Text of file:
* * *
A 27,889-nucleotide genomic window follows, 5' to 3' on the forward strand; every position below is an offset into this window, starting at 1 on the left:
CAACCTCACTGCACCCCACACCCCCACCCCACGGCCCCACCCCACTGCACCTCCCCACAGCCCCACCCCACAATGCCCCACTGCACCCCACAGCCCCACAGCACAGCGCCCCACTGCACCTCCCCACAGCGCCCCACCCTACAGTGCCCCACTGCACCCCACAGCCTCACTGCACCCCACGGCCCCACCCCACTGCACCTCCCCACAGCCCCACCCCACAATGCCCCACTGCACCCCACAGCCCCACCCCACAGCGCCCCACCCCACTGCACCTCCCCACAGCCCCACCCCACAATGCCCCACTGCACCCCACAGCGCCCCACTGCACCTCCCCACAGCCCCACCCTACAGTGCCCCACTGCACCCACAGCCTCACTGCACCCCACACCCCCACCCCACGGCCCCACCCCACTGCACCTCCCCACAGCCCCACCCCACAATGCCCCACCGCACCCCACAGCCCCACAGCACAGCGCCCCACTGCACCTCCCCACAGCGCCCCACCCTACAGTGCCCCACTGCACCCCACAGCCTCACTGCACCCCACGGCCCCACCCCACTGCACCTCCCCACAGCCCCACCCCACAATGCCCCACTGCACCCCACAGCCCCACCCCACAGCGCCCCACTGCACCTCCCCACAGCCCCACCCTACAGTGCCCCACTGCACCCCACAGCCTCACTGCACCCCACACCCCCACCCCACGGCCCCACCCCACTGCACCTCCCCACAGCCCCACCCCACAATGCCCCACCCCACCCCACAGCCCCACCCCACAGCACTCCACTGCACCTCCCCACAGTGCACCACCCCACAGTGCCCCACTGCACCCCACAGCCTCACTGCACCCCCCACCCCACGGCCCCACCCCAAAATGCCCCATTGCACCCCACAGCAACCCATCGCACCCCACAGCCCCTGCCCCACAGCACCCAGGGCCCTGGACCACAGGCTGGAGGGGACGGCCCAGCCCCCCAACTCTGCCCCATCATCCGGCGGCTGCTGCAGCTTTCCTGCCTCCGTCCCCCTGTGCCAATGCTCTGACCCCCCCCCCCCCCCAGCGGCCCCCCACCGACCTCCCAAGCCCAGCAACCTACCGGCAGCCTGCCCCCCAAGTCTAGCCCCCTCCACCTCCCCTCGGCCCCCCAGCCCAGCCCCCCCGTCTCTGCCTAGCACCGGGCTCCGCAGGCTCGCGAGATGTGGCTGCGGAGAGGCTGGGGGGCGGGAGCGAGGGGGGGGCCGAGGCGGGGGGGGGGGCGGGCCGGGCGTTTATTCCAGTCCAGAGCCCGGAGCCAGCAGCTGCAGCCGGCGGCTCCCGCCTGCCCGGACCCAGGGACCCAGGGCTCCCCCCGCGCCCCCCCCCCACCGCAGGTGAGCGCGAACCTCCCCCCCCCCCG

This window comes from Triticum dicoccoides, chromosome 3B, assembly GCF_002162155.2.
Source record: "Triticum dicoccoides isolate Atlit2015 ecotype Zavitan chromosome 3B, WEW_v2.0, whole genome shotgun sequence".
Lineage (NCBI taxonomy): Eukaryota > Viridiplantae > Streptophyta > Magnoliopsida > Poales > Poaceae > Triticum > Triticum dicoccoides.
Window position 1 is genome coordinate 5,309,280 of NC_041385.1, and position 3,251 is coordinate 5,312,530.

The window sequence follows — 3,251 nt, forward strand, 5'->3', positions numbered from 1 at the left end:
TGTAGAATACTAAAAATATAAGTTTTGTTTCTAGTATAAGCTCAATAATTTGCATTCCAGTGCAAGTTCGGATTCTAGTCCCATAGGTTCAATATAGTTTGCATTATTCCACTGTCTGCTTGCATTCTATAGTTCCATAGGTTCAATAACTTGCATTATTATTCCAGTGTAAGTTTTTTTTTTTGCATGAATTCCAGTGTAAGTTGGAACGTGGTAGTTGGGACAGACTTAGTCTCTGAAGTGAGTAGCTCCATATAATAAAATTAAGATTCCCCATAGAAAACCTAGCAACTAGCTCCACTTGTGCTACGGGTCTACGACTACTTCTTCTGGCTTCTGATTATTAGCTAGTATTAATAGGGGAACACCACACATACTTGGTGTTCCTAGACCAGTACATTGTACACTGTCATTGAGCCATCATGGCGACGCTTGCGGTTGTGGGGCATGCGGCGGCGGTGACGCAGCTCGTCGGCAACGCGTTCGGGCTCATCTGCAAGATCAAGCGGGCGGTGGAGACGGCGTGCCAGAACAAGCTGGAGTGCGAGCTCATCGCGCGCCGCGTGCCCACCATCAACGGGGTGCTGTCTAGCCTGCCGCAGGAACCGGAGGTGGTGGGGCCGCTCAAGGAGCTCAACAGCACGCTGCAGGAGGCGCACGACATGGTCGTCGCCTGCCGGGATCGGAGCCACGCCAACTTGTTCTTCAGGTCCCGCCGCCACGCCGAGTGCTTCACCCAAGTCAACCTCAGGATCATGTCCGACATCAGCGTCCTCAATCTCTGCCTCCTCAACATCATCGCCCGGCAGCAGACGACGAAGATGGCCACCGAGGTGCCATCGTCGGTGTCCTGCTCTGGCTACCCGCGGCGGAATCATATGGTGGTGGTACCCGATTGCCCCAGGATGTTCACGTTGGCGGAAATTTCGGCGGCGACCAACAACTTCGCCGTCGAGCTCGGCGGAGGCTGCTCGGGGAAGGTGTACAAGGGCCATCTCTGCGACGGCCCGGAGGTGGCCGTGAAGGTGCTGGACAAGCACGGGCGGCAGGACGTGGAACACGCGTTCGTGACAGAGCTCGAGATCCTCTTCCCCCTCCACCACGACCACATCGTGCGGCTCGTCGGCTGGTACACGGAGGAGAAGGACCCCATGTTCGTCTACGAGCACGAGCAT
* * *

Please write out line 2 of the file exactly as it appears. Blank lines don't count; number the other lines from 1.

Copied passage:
CAACCTCACTGCACCCCACACCCCCACCCCACGGCCCCACCCCACTGCACCTCCCCACAGCCCCACCCCACAATGCCCCACTGCACCCCACAGCCCCACAGCACAGCGCCCCACTGCACCTCCCCACAGCGCCCCACCCTACAGTGCCCCACTGCACCCCACAGCCTCACTGCACCCCACGGCCCCACCCCACTGCACCTCCCCACAGCCCCACCCCACAATGCCCCACTGCACCCCACAGCCCCACCCCACAGCGCCCCACCCCACTGCACCTCCCCACAGCCCCACCCCACAATGCCCCACTGCACCCCACAGCGCCCCACTGCACCTCCCCACAGCCCCACCCTACAGTGCCCCACTGCACCCACAGCCTCACTGCACCCCACACCCCCACCCCACGGCCCCACCCCACTGCACCTCCCCACAGCCCCACCCCACAATGCCCCACCGCACCCCACAGCCCCACAGCACAGCGCCCCACTGCACCTCCCCACAGCGCCCCACCCTACAGTGCCCCACTGCACCCCACAGCCTCACTGCACCCCACGGCCCCACCCCACTGCACCTCCCCACAGCCCCACCCCACAATGCCCCACTGCACCCCACAGCCCCACCCCACAGCGCCCCACTGCACCTCCCCACAGCCCCACCCTACAGTGCCCCACTGCACCCCACAGCCTCACTGCACCCCACACCCCCACCCCACGGCCCCACCCCACTGCACCTCCCCACAGCCCCACCCCACAATGCCCCACCCCACCCCACAGCCCCACCCCACAGCACTCCACTGCACCTCCCCACAGTGCACCACCCCACAGTGCCCCACTGCACCCCACAGCCTCACTGCACCCCCCACCCCACGGCCCCACCCCAAAATGCCCCATTGCACCCCACAGCAACCCATCGCACCCCACAGCCCCTGCCCCACAGCACCCAGGGCCCTGGACCACAGGCTGGAGGGGACGGCCCAGCCCCCCAACTCTGCCCCATCATCCGGCGGCTGCTGCAGCTTTCCTGCCTCCGTCCCCCTGTGCCAATGCTCTGACCCCCCCCCCCCCCCAGCGGCCCCCCACCGACCTCCCAAGCCCAGCAACCTACCGGCAGCCTGCCCCCCAAGTCTAGCCCCCTCCACCTCCCCTCGGCCCCCCAGCCCAGCCCCCCCGTCTCTGCCTAGCACCGGGCTCCGCAGGCTCGCGAGATGTGGCTGCGGAGAGGCTGGGGGGCGGGAGCGAGGGGGGGGCCGAGGCGGGGGGGGGGGCGGGCCGGGCGTTTATTCCAGTCCAGAGCCCGGAGCCAGCAGCTGCAGCCGGCGGCTCCCGCCTGCCCGGACCCAGGGACCCAGGGCTCCCCCCGCGCCCCCCCCCCACCGCAGGTGAGCGCGAACCTCCCCCCCCCCCG